Or – “They Really Kind Of Are The Defenders, Aren’t They?”

New Avengers started out with tons of potential and a roster of pretty cool heroes (and Ms. Marvel.)  Things went downhill quickly with the murder of Doctor Voodoo in the name of cool cliffhangers, and we seemingly now have the team in the particularly silly role of ‘proactive superhero strikeforce’ that we’ve seen so often (and that I’ve only seen work once.)  How does this issue stack up?

NEW AVENGERS #11
Writer: Brian Michael Bendis
Artists: Mike Deodato & Howard Chaykin
Colorist: Rain Beredo & Edgar Delgado
Letterer: VC’s Joe Caramagna
Cover Artists: Mike Deodato & Rain Beredo
Editor: Tom Brevoor
Publisher: Marvel Comics
Cover Price: $3.99

Previously, on New Avengers: A stakeout gone horribly wrong has led to unseen consequences:  In an attempt to try and catch minor-league super-criminal Superia, Mockingbird has taken a couple of slugs in the chest (or possibly somewhere else, the artist has changed) and the team is dealing with fallout.  Fifty years in the past, Nick Fury has assembled a group of mercenaries and adventurers under the auspices of ‘The Avengers Initiative.’  That this group contains a Wolverine analogue should surprise precisely no one…

Those Who Forget The Past…

I am trying as hard as I can not to be cynical about the whole Avengers Initiative thing, but the presence of Victor “Sabretooth” Creed here bothers me to no end.  We open with a somewhat off-putting scene as Mockingbird is rushed into an emergency room, while bystanders make fun of her name and the concept of the Avengers, while Spider-Man, the Thing and Doctor Strange stand about being useless.  I suspect that the sequence is designed to make us think about our powerlessness in the face of death and blah blah blah fishcakes, but what it does for me is make me remark how ridiculous Pete Parker looks in the company of professional men and women trying to save lives.  In the fifties, a team consisting of Nick Fury, Silver Sable (the father of the current pretty one), Sabretooth, Kraven the Hunter, Dominic Fortune and Namora prepare for their mission, an assault on the latest outpost belonging to the Red Skull!  That their mission is a proactive thingy that parallels the New Avengers contemporary adventure is not lost on me, but I still don’t like the implicit Wolverine-worship in creating the “first” team of Avengers and making sure that he (or his non-union Mexican equivalent) was represented.

…Are Doomed To Repeat It.

In the wake of the battle, the team struggles to regroup, and Ms. Marvel charmingly takes away one thing from a mission that may have cost her teammate’s life:  Her pride is hurt that they lost to Superia.  SERIOUSLY? That’s what you’re upset about, obvious female Hal Jordan analogue?  Bobbi’s bleeding out, and you’re butt-hurt that you might have lost status in the superhero community?  Oy.  One interesting bit, though, is that Superia’s minion army consists of the former agents of H.A.M.M.E.R., Norman Osborn’s storm trooper force from Dark Reign.  The switching back and forth of the art of Deodato and Chaykin is a bit of a sticking point as well.  Both artists do lovely work this time ’round, but switching back and forth is jarring.  It does, however, clearly delineate the difference between past and future settings, though, which is a plus.  The issue ends with an odd cameo in the past, and Victoria Hand realizing that she’s caught between a rock and a hard place, with her team no longer trusting her due to her own old H.A.M.M.E.R. ties.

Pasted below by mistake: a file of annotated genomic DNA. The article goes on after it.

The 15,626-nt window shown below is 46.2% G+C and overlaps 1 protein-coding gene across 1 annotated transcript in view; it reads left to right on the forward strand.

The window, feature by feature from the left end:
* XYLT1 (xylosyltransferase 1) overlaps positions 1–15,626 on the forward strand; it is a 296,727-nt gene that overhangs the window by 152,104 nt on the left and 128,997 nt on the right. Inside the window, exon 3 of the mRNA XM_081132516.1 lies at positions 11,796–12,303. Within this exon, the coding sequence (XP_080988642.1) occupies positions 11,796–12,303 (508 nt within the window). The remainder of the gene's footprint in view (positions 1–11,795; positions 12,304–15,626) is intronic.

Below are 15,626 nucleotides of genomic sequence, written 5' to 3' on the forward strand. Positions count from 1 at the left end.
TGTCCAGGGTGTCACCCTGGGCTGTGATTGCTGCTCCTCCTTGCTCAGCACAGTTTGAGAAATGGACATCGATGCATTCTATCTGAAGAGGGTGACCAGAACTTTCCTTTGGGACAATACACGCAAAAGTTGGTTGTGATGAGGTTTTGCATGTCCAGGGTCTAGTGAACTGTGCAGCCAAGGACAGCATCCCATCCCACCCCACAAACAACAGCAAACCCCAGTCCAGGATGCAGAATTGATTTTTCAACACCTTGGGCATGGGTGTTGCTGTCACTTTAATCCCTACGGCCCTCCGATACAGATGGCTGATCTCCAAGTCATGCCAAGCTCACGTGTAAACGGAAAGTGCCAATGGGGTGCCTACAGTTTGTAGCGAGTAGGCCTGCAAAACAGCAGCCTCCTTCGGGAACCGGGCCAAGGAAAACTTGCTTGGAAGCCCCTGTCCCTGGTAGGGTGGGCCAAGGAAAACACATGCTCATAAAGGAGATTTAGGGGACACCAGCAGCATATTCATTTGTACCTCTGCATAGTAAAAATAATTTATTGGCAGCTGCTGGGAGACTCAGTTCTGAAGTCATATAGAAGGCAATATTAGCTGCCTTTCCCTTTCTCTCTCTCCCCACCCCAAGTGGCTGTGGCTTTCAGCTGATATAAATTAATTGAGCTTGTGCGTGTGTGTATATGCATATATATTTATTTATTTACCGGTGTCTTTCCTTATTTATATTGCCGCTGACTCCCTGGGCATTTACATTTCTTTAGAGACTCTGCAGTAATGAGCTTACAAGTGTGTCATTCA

The Verdict:  Doomed To Repeat Somethin’, Anyway…

It has been three months now since Mockingbird was shot, and about twenty minutes or so has taken place in the lives of the New Avengers since that happened.  At the same time, Nick Fury’s past mission has advanced several days, possibly even weeks, making it difficult to remember where last issue ended up and the things that happened in between.  Add to that the fact that pretty much nothing happens in the present story this month, and you have a recipe for a very blah reading experience.  Taking into account that my favorite part of the story seems inextricably tied to corporate world-building synergy (setting up the Avengers Initiative just in time for it to be in continuity when the movie comes out) and I’m not really excited about this book.  That’s a real shame, because this was the Avengers title that I expected would be my favorite of the four monthlies (and let’s not even discuss whether or not there’s a need for four monthly Avengers titles anyway.)  All in all, New Avengers #11 is the equivalent of a musical scale with a couple of sour notes, earning a disappointing 2 out of 5 stars overall. Maybe I’m still just bitter about Brother Voodoo, but I find myself wavering on whether to continue reading this title…

Rating: ★★☆☆☆

Faithful Spoilerite Question Of The Day: Am I being unreasonable about this whole Sabretooth thing?  After all, I find the inclusion of Sergei Kraven to be ingenius…

The Author

Matthew Peterson

Matthew Peterson

Once upon a time, there was a young nerd from the Midwest, who loved Matter-Eater Lad and the McKenzie Brothers... If pop culture were a maze, Matthew would be the Minotaur at its center. Were it a mall, he'd be the Food Court. Were it a parking lot, he’d be the distant Cart Corral where the weird kids gather to smoke, but that’s not important right now... Matthew enjoys body surfing (so long as the bodies are fresh), writing in the third person, and dark-eyed women. Amongst his weaponry are such diverse elements as: Fear! Surprise! Ruthless efficiency! An almost fanatical devotion to pop culture!

And a nice red uniform.

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11 Comments

  1. johnny
    April 17, 2011 at 9:05 pm — Reply

    I also think Kraven is a genius pick for that team, but my question about Sabretooth, is if they wanted a Wolverine, why didn’t they just go get Wolverine? He was kicking around the Marvel U by then.

  2. matt
    April 17, 2011 at 10:13 pm — Reply

    I dropped New Avengers with this issue actually. I can’t get past how bad the art is. It reminded me of a Mad Magazine spoof of an actual avengers comic.

  3. ray
    April 17, 2011 at 11:12 pm — Reply

    Where did you see the proactive approach work? The only one that I’ve seen, but it’s a new title, is Uncanny X-force.

    • April 18, 2011 at 7:26 pm — Reply

      Where did you see the proactive approach work?

      I was referring to Cable’s original lineup of X-Force back in the 90’s, and by “work” I meant “catch the audiences attention for more than 30 seconds.”

  4. SenorEjaz
    April 18, 2011 at 5:08 am — Reply